Antarctic Supply Vessel Diverts to Closest Port After Engine Room Fire
A vessel chartered by the Australian Antarctic Division to run crewing and supply missions to bases in the Antarctic is diverting to the closest port after a fire disabled one of the vessel’s engine rooms while it was sailing deep in the Southern Ocean. The crew and Antarctic personnel aboard are all reported to be safe and the vessel is making headway at reduced speed to “avoid some challenging Southern Ocean weather.”
Australian Antarctic Division General Manager of Operations and Safety, Charlton Clark, said the captain of MPV Everest, a 476-foot-long multipurpose offshore construction vessel, has decided to head for the closest port. “MPV Everest is about 1,400 nautical miles south of Fremantle, which is about 5 to 7 days transit in good weather,” Clark said. “The Australian Antarctic Division is really focused on getting our expeditioners home safe and well, as soon as possible.”
The 29,920 gross ton ship, which has an ice-strengthened hull, was sailing back to Australia at the end of a two-month voyage to Antarctica during which she resupplied the bases and transferred personnel from Australia’s Davis and Mawson research stations. “There’s 72 Antarctic expeditioners on board, some of whom have been in Antarctica for a year and a half,” said Australian Antarctic Division’s organizational psychologist Maree Riley. The vessel also has a crew of 37.
Fire aboard the MPV Everest (photo courtesy of the Maritime Union of Australia)
The fire was reported just after 2:00 p.m. on April 5 four days after the vessel began its return voyage heading to Hobart, Australia on the island of Tasmania. The fire engulfed the port engine room and flames could be seen shooting out on the deck of the vessel. The fire was contained and extinguished by the fire suppression systems. It was reported as being extinguished by about 5:40 p.m. after causing extensive damage to one of the vessel’s two engine rooms and destroying two inflatable rubber boats stored on deck.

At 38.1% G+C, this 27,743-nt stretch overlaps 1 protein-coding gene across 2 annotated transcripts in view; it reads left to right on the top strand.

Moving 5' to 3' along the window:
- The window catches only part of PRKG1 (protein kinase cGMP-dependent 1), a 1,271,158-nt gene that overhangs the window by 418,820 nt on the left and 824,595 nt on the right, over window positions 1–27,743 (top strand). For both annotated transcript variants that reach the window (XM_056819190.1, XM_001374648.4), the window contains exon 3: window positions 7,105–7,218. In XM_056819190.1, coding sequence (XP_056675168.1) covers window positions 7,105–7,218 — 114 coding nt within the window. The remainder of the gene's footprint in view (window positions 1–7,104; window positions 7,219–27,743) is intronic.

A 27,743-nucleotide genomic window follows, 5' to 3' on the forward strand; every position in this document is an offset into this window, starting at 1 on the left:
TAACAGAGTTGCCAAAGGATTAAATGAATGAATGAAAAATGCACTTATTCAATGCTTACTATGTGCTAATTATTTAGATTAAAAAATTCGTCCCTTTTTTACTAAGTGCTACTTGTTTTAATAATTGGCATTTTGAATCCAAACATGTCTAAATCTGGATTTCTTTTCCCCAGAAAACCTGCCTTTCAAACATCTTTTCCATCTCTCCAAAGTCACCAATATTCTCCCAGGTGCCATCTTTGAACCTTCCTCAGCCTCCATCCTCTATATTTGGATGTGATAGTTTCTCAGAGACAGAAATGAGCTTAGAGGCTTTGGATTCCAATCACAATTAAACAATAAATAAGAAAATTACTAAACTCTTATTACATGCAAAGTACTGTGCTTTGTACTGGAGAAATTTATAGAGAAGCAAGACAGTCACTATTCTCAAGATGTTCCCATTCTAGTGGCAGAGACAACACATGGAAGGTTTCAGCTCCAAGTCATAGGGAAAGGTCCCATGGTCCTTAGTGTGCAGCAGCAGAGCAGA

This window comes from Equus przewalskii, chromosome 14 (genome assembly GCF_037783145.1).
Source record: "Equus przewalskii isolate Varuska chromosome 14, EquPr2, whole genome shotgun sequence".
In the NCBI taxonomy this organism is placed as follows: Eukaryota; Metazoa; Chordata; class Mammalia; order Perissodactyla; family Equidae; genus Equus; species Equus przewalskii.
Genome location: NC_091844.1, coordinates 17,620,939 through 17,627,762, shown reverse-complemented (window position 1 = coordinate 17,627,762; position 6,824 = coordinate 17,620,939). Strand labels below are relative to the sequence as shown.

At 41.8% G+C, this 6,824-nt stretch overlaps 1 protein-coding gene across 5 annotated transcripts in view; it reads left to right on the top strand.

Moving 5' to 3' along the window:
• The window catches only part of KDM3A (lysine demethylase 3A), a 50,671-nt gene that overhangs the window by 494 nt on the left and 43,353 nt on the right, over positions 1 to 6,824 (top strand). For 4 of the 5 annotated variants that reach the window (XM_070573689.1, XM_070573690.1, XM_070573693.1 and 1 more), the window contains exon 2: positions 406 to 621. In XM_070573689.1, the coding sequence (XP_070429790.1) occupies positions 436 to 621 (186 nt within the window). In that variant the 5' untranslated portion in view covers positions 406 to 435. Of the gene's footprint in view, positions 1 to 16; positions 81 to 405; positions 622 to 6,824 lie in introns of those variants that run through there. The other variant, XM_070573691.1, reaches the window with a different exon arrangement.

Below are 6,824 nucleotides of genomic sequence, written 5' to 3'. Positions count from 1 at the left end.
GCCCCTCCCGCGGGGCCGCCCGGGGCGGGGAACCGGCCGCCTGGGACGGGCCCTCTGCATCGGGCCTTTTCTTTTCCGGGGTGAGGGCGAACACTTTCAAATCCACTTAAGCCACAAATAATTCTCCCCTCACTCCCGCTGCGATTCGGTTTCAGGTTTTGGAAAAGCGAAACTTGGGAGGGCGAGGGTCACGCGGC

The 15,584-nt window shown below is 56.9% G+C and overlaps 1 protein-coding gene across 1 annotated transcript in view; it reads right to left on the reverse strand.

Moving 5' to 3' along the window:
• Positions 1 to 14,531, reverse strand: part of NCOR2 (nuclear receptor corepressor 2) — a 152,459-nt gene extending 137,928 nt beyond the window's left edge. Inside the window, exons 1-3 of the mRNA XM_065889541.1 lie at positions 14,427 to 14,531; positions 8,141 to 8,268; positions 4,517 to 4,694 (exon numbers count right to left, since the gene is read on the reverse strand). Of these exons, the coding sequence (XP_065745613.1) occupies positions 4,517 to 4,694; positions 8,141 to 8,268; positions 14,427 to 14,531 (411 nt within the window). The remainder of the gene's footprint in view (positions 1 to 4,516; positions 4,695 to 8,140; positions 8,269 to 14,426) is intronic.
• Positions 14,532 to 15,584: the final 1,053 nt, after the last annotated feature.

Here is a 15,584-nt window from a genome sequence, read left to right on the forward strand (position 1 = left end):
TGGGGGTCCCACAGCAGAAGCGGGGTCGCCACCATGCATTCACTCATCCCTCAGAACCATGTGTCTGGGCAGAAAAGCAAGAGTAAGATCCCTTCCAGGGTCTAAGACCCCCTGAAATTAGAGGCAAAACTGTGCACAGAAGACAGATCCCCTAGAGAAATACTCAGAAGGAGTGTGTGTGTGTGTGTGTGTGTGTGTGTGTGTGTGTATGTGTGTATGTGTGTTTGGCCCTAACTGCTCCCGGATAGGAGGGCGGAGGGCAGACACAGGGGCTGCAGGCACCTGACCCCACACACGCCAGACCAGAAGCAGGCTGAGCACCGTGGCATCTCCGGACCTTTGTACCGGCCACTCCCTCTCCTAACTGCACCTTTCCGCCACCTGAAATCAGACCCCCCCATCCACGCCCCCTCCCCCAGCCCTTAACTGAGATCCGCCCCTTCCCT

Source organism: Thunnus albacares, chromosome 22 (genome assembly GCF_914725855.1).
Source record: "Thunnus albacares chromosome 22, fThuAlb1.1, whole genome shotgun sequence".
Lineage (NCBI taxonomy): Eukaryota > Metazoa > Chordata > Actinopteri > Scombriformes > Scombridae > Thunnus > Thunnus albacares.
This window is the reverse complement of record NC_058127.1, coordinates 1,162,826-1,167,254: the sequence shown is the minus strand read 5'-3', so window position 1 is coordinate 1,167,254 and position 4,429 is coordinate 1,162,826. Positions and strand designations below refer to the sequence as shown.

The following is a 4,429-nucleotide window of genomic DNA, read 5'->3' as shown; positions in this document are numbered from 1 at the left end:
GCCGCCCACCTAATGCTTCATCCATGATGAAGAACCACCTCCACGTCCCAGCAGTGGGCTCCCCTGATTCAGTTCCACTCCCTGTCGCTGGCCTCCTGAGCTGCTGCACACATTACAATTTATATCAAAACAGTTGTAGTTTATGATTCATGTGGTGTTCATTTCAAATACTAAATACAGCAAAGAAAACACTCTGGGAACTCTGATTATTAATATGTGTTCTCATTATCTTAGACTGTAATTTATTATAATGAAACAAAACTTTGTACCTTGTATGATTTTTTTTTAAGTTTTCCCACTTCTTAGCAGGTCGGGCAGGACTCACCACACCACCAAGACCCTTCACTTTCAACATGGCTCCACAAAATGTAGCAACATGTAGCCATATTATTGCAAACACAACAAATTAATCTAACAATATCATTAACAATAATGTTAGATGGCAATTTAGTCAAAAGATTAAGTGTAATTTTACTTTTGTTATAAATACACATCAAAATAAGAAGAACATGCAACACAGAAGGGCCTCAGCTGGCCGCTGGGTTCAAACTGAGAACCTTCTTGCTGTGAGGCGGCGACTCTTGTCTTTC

At the time of the fire, the vessel was approximately 1,700 nautical miles south of Perth, Australia five days into a voyage that was expected to last 14 days depending on weather conditions. Since the fire, the vessel has been running on its starboard engine room at a reduced speed of 8 to 9 knots. Its maximum speed is 15 knots or 12 knots when operating at economy speed.
Owned by a Dutch company, Marine Construction Services, the vessel was selected in part because it has an ice-strengthened hull with the ability to break sea ice up to one meter thick. The vessel had departed Hobart on February 3 but encountered thick sea ice off the Mawson coast in Antarctica forcing the crew to undertake the changeover of personnel and resupply entirely by helicopter. They were flying nearly 75 miles transporting nearly three tons of material on each flight. In total, 22 tons of essential and priority cargo was transferred to the station to supply the teams for the next year.
“The team building the helicopter loads were magicians, filling every nook and cranny, whilst ensuring the full weight limit is reached,” said voyage leader Andy Cianchi.
The MPV Everest is operating as a replacement for an older vessel the RSV Aurora Australis that had recently completed a 30-year contract to operate the supply missions. Australia is building a new icebreaker, the RSV Nuyina, but the vessel has been delayed in construction.
“This was an extremely serious incident,” said the Maritime Union of Australia in a statement. The union, which had called for continuing to operate the Australian vessel until the replacement is ready, is accusing the AAD of downplaying the magnitude of the fire. “Thankfully, there are no reports of injuries among the 109 crew and expeditioners on board, but a fire of this scale on a vessel just days into a voyage from remote research stations in Antarctica is extremely alarming,” the MUA said.
The MPV Everest undertook its first supply mission carrying 680 tons of supplies to Australia’s Casey Station. That voyage had begun on January 10 from Hobart. On the return voyage after completing the resupplying operation, the MPV Everest also experienced a small fire in the ship’s battery room. The fire was contained to the room located on a deck above the bridge and was put out with a hand-held extinguisher.
The Australian Maritime Safety Authority (AMSA) Response Center is reportedly monitoring the transit of the MPV Everest and in regular communication with the vessel. They report that the safety regulators and the ship’s owner plan to conduct a full investigation into the cause of the engine room fire. The Australian Transport Safety Bureau also reports that it has opened an investigation.